The prison system is not improving, as evidenced by statistics. The United States prison system incarcerates more people per capita than any other nation, and many prisoners have chronic medical or mental illnesses–sometimes both.
Many of the prisoners incarcerated by the legal system were off their mental health medications when they committed their crimes. Given this fact, prison and community healthcare system improvements would probably reduce the crime and incarceration rate.
American Civil Liberties Union (ACLU) is concerned about the treatment of prisoners in the United States and has issued materials to inform prisoners of their rights. The organization has brought attention to the eighth amendment and the requirement of the prison system to provide medical, dental, and mental health care.
What’s Happening Behind the Prison Walls?
Investigators have uncovered case after case of prisoners who have not seen a physician or been diagnosed or treated with cancer and other serious medical issues. Even prisoners with minimal sentencing have died shortly after their release because they didn’t receive appropriate medical care.
With many of the prisons operating independently as “for-profit” organizations, the facilities claim the cost of the prisoner’s health care is too expensive for the facility to pay. There have been cases where the prison has confiscated monies sent to the prisoners from relatives and used the funds to pay the prisoner’s co-pays or medical expenses.
Since prisoners depend on the medical system provided in the prisons, and the care is not up to any standard of this century, the prisoners find it dehumanizing and lethal.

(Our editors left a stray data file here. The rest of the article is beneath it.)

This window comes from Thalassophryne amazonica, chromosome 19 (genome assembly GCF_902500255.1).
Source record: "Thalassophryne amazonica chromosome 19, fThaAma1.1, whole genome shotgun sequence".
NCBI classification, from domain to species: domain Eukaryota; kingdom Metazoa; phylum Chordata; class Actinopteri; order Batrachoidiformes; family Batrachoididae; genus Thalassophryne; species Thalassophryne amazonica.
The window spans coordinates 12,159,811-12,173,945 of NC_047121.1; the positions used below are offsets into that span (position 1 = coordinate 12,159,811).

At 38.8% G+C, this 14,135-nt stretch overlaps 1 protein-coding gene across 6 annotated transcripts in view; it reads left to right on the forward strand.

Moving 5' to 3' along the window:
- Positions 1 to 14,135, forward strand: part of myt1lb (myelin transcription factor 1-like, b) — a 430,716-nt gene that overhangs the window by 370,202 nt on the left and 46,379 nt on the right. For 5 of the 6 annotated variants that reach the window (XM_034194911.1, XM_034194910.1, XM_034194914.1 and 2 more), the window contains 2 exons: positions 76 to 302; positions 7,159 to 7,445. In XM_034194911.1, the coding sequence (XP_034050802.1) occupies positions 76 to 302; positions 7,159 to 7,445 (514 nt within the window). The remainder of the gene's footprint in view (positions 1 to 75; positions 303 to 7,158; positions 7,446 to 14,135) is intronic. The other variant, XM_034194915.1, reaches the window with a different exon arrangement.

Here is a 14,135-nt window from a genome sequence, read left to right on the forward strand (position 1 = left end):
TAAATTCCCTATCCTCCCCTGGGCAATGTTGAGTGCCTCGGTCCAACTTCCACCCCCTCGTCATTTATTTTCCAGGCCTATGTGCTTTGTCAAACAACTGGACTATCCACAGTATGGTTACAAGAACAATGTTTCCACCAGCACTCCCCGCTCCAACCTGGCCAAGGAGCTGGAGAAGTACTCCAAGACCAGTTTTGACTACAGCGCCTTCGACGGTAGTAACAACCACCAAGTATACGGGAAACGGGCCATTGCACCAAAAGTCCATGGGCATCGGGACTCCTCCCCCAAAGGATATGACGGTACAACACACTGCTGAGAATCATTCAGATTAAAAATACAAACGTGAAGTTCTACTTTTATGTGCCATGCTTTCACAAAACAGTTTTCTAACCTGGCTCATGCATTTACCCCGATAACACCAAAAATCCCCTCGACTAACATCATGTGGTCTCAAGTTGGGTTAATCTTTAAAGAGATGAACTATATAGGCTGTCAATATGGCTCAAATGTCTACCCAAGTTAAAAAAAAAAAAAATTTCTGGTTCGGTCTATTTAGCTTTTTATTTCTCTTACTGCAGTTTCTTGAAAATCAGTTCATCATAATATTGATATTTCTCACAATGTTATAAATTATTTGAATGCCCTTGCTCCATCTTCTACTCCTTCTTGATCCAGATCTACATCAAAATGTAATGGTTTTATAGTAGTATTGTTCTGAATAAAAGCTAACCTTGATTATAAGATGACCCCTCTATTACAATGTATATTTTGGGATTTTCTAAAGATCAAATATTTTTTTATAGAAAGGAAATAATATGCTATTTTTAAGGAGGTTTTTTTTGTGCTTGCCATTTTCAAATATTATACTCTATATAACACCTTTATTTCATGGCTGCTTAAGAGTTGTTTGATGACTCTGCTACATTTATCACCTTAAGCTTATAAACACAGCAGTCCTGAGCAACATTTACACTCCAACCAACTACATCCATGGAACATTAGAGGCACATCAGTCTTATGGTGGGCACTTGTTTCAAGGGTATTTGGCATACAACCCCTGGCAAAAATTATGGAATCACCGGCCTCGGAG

Our country’s problem with medical neglect in the prison system is a nationwide problem. However, a few states are willing to take steps to improve prisoner care.
In the 1990s, the United Nations, Amnesty International, and Human Rights Watched publicly criticized the State of California for the inhumane treatment of its prisoners.
The State of California has more recently passed California Penal Code Section 673, which authorizes authorities to charge people working within the penal system or state hospitals with a misdemeanor if they inflict any punishment or treatment or neglect the care which causes the person confined harm. The bill includes using a “straitjacket, gag, thumbscrew, shower bath, or the tricing up” of the incarcerated person.
Other healthcare changes, including improved mental health reform within the prisons, were presented to the California Legislation and passed with the hope that California’s prison reputation could clear itself. This legislation is an excellent start, but the larger picture shows more to be done.
Healthcare benefits systems are being offered more easily to the general population, but concerns about the lack of mental health care still radiate throughout the country. More homelessness, drug use, and poverty are still plaguing our society with more criminal activity.
The increased criminal activity, and consequently an increase in prisoner numbers, will only bring the communities’ issues to the prisons. For the sake of the prisoners, the prison establishment’s choice is to redefine “for profit” and be part of the solution to help fix the prison’s healthcare problems or continue to be part of the problem as they have done in the past.
Medical Neglect of Inmates in California Jails
If you or a loved one has been denied medical treatment while in jail, please contact us. You have the right to receive health care for the Eighth Amendment. Please contact Los Angeles civil rights lawyer Cameron Sehat today.